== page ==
Love made real
Wright, N. (2020), 'Candles - Love Made Real', Space for Grace, 17 May.
She stood up with difficulty but without complaining. This elderly woman lives on the pavement, at the roadside, and tries to eek out a living by selling candles to passers-by on their way to church. She reminded me of The Little Match Girl in the Danish fable. As Jasmin approached, this woman beckoned to her with a smile, inviting her to buy a candle. Her arched stoop and gingerly movement suggested she was in pain, Jasmin thought, but with no access to medical care.
Jasmin stopped and spoke with her. ‘Lola, how old are you?’ In the Philippines, like in many of the poorer countries in the world - and unlike in many wealthier countries - increase in age brings increase in respect. ‘I don’t know’, she replied. ‘The last birthday I can remember was when I was 34.’ I found myself wondering, silently, what happened when she was 34. Jasmin responded, ‘And here you are, still working hard to make a living under the heat of the sun.’
‘Would you like to buy a candle?’ the woman asked. The tone in her voice suggested that she was bracing herself for disappointment, that same disappointment she had felt day after day, year after year, on so many occasions. After all, there were other people selling candles too, so what hope did she have? ‘How much for a candle?’, Jasmin asked. ‘2 pesos’, she replied. Jasmin said, ‘I will take 10 candles’, then, as if secretly, slipped a 500 pesos note into the woman’s hand.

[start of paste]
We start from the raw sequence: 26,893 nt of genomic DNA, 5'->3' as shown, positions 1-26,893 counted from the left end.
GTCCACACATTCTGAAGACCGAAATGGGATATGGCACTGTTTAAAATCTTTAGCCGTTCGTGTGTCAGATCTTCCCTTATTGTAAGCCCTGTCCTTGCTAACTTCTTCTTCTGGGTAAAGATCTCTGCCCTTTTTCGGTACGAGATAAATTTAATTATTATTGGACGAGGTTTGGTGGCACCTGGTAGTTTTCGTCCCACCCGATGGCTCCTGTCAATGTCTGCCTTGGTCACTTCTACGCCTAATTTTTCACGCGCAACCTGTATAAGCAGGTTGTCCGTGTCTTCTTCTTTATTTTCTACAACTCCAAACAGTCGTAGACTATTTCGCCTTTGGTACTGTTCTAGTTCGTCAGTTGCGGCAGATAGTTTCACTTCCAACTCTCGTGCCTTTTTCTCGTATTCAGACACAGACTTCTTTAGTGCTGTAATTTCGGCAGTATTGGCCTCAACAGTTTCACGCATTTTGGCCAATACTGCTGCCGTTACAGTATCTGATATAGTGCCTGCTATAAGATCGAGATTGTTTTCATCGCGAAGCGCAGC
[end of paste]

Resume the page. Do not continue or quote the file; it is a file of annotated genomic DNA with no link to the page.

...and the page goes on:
‘But I don’t have any change for such a large amount’, the woman said. ‘How about you keep the candles and pay me next time you pass by, when you have some smaller change?’ Jasmin replied softly, ‘Lola, this is a gift to you from Jesus. Please accept it as a gift from Him.’ At that, the woman threw her arms around Jasmin’s neck, burst into tears, and cried, ‘Maam, thank you for helping me!!’ Jasmin hugged her back and whispered gently, ‘Pray and say thank you to Jesus.’
Afterwards, I asked Jasmin what had just happened here. Tears welled up in her eyes too. ‘I remember selling candles as a child, how hard it was. I wasn’t good with maths and so, if I made a mistake when giving people change, I had to pay it back out of my own tiny earnings. I know what it is to be poor.’ So, I asked specifically about this woman, this one person, this stranger. Jasmin replied, ‘At least, for one day in her life, she knows how it feels to be loved, to be blessed by God.’
I fell silent. All I could see were images of Jesus, touching the lives of the poor and most vulnerable in the world: ‘I have come to bring good news to the poor.’ He’s still doing it now.
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